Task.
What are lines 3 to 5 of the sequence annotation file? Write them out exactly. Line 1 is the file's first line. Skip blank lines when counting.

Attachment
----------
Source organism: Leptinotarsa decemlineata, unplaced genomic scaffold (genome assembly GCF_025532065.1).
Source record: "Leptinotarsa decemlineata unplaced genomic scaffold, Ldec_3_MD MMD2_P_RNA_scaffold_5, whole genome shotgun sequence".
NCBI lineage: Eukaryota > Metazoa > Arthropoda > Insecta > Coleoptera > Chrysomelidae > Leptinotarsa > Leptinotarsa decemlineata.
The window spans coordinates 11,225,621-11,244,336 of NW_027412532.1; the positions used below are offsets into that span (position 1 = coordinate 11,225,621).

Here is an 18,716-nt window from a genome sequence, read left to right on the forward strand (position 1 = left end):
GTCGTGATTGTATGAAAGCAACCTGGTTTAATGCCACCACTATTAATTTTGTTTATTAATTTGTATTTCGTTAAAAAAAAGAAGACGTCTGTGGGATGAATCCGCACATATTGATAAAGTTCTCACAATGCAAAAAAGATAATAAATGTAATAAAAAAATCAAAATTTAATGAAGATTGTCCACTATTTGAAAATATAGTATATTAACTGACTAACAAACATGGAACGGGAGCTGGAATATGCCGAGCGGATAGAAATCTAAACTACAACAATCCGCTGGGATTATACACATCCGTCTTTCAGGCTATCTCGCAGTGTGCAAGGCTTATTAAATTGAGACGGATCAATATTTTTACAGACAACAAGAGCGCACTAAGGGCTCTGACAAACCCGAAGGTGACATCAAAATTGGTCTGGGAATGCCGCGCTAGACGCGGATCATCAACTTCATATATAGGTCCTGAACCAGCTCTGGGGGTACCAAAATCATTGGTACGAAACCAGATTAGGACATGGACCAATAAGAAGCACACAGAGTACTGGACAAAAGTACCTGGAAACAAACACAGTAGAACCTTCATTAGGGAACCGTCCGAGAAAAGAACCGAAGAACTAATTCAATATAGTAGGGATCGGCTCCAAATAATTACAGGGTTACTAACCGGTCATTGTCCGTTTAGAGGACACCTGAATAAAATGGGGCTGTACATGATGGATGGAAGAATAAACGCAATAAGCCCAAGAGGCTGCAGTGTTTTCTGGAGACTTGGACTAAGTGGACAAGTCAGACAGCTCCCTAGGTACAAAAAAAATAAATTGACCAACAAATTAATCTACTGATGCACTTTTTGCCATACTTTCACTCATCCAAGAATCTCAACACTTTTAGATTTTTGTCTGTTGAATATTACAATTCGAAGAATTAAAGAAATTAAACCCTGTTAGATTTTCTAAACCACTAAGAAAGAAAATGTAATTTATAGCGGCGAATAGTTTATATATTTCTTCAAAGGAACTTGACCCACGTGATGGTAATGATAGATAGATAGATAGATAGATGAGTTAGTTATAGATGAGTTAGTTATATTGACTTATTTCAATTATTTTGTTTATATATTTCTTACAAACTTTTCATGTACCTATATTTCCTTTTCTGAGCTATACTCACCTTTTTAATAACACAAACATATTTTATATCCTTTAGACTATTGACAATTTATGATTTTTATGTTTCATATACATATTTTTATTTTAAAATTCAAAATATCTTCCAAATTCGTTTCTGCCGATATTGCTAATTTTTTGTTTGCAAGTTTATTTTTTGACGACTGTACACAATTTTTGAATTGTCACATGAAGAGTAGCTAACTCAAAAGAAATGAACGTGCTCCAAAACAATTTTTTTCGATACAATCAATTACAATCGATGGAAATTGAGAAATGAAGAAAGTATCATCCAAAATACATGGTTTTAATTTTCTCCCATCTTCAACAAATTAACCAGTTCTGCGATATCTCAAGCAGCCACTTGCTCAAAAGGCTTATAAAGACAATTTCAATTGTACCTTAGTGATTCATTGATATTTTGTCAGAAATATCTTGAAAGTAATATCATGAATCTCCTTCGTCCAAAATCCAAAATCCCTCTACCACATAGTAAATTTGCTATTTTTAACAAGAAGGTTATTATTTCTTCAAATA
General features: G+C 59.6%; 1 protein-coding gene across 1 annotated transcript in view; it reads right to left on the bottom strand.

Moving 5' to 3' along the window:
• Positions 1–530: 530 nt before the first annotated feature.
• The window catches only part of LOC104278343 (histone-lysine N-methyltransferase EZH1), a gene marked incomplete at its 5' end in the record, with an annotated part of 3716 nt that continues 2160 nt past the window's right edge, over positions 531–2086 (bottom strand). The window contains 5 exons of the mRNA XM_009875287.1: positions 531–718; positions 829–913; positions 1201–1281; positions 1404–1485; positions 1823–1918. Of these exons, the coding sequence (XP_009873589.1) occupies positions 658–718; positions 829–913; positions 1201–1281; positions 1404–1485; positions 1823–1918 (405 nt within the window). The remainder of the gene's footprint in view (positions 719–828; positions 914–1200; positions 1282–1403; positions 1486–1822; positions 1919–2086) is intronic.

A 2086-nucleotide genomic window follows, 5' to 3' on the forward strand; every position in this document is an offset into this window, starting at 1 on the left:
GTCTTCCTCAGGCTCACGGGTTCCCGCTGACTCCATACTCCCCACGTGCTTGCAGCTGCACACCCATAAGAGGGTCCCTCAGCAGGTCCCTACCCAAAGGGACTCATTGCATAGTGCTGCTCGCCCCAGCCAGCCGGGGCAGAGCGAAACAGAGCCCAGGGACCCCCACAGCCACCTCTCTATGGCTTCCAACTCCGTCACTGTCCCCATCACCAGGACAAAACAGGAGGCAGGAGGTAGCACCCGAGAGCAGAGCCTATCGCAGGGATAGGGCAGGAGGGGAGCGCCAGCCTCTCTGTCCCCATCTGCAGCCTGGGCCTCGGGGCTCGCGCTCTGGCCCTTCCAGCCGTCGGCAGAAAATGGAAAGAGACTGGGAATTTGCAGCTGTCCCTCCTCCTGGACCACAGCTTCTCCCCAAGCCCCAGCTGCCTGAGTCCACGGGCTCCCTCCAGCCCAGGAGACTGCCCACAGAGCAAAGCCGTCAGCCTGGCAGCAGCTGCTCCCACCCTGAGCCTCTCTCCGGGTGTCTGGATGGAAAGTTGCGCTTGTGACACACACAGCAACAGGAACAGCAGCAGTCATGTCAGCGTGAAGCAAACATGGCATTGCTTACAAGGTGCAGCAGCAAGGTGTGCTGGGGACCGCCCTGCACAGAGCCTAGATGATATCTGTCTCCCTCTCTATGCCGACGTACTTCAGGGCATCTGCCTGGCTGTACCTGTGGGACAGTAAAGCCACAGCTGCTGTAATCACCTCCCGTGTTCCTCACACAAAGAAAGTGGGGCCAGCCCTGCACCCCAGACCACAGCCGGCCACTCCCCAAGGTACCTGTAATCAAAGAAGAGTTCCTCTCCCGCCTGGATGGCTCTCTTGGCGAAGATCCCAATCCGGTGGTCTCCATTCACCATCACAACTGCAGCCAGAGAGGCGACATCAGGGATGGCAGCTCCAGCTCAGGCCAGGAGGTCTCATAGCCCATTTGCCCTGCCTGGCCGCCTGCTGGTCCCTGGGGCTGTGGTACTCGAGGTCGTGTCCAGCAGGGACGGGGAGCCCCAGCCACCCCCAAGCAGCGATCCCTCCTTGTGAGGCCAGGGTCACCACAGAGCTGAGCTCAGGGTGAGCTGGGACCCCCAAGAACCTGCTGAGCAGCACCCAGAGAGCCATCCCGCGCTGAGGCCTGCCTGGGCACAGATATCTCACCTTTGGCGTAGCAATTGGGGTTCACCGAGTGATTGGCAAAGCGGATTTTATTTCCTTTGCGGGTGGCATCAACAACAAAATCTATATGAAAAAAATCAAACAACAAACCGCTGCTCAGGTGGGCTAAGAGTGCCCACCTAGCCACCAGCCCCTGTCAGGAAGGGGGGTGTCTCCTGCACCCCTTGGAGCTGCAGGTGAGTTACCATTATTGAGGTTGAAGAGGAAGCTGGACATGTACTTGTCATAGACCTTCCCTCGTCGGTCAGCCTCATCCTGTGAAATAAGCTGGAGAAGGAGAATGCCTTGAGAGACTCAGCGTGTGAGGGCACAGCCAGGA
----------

NCBI lineage: Eukaryota > Metazoa > Arthropoda > Insecta > Coleoptera > Chrysomelidae > Leptinotarsa > Leptinotarsa decemlineata.
The window spans coordinates 11,225,621-11,244,336 of NW_027412532.1; the positions used below are offsets into that span (position 1 = coordinate 11,225,621).

Here is an 18,716-nt window from a genome sequence, read left to right on the forward strand (position 1 = left end):